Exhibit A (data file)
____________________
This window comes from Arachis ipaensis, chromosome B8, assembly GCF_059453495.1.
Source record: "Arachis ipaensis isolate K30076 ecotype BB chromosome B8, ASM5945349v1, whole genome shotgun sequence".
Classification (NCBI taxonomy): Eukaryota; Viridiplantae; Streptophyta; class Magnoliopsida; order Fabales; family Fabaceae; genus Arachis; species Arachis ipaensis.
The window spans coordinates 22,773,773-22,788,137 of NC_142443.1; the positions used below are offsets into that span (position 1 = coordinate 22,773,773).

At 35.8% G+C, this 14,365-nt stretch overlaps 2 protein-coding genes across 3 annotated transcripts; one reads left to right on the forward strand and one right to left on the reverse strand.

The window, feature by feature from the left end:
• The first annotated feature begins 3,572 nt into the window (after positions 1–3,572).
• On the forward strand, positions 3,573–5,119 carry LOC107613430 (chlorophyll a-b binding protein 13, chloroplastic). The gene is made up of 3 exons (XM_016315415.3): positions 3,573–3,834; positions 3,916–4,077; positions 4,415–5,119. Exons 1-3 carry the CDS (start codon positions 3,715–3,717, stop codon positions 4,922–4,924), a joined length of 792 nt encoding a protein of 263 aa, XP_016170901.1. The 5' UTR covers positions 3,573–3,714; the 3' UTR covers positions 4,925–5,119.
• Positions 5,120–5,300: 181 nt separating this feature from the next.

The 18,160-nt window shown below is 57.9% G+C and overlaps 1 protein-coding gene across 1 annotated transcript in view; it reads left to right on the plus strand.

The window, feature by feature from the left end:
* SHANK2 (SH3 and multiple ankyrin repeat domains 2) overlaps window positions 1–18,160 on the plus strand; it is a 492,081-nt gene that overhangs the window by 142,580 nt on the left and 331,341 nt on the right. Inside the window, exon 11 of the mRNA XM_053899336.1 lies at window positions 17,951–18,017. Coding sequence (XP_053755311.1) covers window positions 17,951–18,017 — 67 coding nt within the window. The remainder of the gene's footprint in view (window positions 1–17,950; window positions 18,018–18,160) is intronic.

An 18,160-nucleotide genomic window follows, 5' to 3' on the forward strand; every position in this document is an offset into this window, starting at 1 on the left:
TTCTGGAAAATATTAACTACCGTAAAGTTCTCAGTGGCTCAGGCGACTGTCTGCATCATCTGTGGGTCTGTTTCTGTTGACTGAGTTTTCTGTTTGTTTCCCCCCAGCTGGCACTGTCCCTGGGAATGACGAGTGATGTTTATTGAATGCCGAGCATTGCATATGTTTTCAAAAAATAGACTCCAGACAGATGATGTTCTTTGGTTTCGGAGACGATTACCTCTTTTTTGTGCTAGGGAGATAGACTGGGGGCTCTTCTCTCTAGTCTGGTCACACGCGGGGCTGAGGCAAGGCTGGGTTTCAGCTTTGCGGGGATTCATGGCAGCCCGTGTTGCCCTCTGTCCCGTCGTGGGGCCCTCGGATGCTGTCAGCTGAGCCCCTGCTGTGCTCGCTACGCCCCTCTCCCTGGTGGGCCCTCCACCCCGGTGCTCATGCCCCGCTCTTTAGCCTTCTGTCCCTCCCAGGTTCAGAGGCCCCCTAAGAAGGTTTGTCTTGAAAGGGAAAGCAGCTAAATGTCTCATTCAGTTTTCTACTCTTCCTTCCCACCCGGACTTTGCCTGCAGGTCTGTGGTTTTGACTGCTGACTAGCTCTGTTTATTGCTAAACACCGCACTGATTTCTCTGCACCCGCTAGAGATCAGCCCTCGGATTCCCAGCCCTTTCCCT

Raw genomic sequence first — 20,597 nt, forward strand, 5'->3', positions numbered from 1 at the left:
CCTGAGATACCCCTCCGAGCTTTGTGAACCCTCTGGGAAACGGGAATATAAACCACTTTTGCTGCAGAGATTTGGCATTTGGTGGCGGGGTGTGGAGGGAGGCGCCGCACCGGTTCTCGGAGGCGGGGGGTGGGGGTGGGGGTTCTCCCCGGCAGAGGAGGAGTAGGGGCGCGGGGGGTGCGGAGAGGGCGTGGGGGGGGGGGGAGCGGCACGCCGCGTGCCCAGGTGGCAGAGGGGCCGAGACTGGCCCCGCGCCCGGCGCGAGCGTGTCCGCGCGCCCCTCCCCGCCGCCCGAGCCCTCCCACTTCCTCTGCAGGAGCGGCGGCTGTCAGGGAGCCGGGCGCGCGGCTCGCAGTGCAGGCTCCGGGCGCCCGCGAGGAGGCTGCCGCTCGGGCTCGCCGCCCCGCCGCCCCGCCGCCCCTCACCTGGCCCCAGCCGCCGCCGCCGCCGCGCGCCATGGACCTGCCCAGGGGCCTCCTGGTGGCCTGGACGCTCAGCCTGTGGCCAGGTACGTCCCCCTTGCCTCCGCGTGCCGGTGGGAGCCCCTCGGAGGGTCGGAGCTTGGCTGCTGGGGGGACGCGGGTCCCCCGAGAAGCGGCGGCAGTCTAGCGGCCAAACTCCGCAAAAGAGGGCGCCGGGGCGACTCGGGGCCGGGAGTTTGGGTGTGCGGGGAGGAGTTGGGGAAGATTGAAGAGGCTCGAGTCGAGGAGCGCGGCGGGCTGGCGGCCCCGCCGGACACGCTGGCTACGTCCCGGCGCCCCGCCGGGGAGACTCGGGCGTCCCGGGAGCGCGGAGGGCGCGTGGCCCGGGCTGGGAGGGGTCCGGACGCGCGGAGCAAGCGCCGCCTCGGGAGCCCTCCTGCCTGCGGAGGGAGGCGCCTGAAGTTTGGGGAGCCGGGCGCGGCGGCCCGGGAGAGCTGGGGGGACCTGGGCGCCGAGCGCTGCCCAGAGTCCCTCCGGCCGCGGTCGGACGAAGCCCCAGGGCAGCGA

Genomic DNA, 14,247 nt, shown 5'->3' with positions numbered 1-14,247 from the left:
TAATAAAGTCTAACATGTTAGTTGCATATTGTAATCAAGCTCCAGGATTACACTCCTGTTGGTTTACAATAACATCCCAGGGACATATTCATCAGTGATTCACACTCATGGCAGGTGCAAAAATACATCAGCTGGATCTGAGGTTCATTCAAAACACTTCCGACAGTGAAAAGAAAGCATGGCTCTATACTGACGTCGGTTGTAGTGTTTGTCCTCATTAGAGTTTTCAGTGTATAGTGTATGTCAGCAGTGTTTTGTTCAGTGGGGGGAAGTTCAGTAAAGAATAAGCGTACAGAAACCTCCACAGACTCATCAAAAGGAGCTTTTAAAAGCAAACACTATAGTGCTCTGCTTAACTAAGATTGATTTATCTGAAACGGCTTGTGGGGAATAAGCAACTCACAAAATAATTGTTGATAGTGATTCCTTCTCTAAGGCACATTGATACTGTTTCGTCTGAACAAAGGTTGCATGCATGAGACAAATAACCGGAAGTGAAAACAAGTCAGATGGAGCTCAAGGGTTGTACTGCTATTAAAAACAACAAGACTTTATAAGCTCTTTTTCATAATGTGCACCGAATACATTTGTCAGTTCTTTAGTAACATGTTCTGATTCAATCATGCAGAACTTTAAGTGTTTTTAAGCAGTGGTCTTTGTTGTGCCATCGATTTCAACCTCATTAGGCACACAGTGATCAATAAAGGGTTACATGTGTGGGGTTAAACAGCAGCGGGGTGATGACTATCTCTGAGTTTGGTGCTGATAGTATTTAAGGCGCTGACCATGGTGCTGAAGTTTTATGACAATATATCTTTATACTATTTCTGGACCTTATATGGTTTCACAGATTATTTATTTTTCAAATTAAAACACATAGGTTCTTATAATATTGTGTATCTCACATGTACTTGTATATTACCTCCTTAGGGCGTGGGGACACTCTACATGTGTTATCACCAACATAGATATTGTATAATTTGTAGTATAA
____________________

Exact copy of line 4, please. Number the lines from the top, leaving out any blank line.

The window spans coordinates 22,773,773-22,788,137 of NC_142443.1; the positions used below are offsets into that span (position 1 = coordinate 22,773,773).